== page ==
Connecting from Lagos with Nigerian Photographer @andrewesiebo
To see more of Andrew’s photographs, follow @andrewesiebo on Instagram.
The Internet was new and very expensive in Lagos, Nigeria, when aspiring young photographer Andrew Esiebo (@andrewesiebo) attempted his online search for a mentor. “I was only able to afford a minute to do the Internet search,” he says. But in that brief moment, he connected with Paul, a photographer and blogger in Minneapolis, Minnesota — and began a correspondence that continues to this day. “Back then, I would take pictures with my film camera, scan them and email to Paul for his feedback. And at some point, he sent me books with titles on light, camera equipment, the business of photography and darkroom processing. I studied those books religiously and acquired the confidence to be more creative and skillful with my camera.” Almost 15 years later, Andrew’s photographs have been exhibited and published around the world, and he continues to post to the Internet to fill “global visual representation gaps” about his homeland. He adds, “Lagos is a city of contrasts. There’s slums and posh areas, congestions and tranquilities, tension and calm, hopes and despairs. There’s spaces for everybody in the city.”
This month’s featured artist is drousselle. A street photographer from Europe!
Be sure to follow drousselle and support his work!
City and country where you live
I live near Paris, in France.
- How you started with street photography?
I think I was offered my first camera when I was around 10. At that time, I was already acting strange - I liked to shoot things such as a sink, an electric pole, or a random guy on the street… Film was quite expensive, and my parents were not always happy about my strange pictures. While growing up, I kept shooting everyday life. I was not aware this was “street photography” and it is only when I decided to grow my photography knowledge and read photography books that I discovered this genre through the work of the classic masters - Cartier-Bresson, Ronis, Doisneau, etc.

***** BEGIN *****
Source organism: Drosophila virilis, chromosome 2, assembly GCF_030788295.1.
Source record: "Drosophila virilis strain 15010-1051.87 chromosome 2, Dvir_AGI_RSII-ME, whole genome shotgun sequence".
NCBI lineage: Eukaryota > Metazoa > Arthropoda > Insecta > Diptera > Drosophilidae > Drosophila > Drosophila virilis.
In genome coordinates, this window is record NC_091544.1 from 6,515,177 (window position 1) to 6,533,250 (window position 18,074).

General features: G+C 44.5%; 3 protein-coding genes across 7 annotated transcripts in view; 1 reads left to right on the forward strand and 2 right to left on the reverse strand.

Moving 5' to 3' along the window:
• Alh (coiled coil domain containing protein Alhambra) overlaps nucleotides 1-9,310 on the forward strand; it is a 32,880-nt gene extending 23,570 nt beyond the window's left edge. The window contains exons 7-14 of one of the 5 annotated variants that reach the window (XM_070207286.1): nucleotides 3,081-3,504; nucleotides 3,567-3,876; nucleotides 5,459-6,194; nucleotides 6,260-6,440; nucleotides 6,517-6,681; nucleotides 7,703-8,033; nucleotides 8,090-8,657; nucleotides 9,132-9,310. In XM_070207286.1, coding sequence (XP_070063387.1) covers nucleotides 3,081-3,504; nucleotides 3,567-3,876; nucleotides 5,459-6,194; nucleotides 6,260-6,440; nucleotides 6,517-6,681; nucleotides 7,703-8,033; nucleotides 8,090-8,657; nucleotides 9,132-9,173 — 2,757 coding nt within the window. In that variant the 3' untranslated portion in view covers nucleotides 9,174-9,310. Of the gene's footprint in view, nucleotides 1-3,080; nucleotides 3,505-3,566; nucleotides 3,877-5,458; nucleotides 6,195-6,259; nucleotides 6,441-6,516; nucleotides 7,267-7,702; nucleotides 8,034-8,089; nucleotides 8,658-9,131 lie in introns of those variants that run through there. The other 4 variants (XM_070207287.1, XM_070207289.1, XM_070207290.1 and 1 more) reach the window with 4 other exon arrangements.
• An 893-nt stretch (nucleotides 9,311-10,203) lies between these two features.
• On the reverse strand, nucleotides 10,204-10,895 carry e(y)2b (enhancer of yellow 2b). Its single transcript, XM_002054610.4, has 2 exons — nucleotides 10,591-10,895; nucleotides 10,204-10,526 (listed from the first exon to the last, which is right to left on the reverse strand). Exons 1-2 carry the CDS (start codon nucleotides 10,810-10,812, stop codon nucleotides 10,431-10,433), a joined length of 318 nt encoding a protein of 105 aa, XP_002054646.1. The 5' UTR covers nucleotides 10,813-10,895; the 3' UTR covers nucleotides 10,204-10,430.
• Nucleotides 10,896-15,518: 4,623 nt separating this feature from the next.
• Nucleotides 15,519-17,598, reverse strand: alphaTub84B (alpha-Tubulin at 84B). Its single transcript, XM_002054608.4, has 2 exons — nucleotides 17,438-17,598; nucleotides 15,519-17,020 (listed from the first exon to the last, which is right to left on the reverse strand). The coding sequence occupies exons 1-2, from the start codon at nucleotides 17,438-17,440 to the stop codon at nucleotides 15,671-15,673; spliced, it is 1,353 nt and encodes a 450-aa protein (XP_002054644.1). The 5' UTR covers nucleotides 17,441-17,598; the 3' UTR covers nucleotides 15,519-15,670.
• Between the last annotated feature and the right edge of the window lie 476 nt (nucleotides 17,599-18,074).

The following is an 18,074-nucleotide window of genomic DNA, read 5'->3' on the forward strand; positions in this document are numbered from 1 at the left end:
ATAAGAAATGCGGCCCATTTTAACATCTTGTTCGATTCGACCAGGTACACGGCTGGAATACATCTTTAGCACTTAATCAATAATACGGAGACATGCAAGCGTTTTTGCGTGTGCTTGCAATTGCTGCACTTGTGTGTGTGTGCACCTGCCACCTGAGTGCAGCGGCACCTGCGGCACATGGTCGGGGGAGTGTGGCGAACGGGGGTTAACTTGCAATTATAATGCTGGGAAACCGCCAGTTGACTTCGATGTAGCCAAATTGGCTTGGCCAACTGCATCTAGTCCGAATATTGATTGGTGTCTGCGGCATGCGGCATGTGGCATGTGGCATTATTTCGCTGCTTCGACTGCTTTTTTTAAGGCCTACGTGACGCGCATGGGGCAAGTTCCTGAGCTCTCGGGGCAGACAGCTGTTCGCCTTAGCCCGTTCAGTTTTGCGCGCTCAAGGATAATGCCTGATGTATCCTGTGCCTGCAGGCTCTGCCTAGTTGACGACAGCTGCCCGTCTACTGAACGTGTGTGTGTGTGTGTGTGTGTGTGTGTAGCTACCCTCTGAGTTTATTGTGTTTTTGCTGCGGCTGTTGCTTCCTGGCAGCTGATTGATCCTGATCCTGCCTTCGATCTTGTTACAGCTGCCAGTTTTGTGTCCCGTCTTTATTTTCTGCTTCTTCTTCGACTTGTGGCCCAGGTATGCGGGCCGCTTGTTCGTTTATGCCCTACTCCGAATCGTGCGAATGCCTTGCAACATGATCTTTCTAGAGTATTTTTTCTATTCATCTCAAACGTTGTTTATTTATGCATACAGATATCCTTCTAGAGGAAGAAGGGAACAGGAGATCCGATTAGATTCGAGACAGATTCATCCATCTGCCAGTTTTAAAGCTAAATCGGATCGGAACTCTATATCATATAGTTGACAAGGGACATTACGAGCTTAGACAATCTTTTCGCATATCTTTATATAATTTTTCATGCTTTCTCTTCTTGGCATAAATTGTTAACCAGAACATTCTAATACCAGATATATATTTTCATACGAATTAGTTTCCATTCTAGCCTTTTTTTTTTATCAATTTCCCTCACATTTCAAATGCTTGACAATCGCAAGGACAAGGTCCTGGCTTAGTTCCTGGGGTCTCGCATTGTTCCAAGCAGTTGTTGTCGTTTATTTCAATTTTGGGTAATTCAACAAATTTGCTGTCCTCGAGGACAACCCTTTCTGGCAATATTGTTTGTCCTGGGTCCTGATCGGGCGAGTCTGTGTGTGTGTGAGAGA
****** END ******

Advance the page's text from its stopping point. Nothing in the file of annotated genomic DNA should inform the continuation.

- Why street photography?
This is a question I keep asking myself. Some photographers love spending time in a studio, but I’d rather be on the streets. Some like to prepare and control their shootings, while I’d rather work with chaos and intuition. Some like to work on post-production and produce the cleanest shots, I’d rather let my images remain “raw.” This actually tells a lot about myself!
I believe street photography is more a state of mind than a genre. It’s about being over-optimistic and self confident. Street photography is made by guys who carry their camera everyday, just because they believe there is someone or something interesting to shoot anywhere, at any time. This is a very powerful philosophy.
- What and/or who inspires you?
Inspiration comes from many different sources, and not primarily photographers. Music, literature, paintings… I try to keep an open mind and be curious about everything. But I would say the surrealist movement and the beat generation are my main references.
In terms of photographers, my favorites would be William Klein, Daido Moriyama and Lee Friedlander, among many others I admire. Recently, I had the chance to visit Mark Cohen’s exhibition in Paris and I was hypnotized by his work. I have kept studying his books everyday since…
- How often do you go out to capture moments?
My camera never leaves me and I shoot almost everyday. It is an addiction - I am a compulsive photographer. Sometimes, I try to calm down, put my camera back in my bag and stop shooting. Then I just observe people, attitudes, movements, shadows, … it is a good exercise and helps me find new points of views!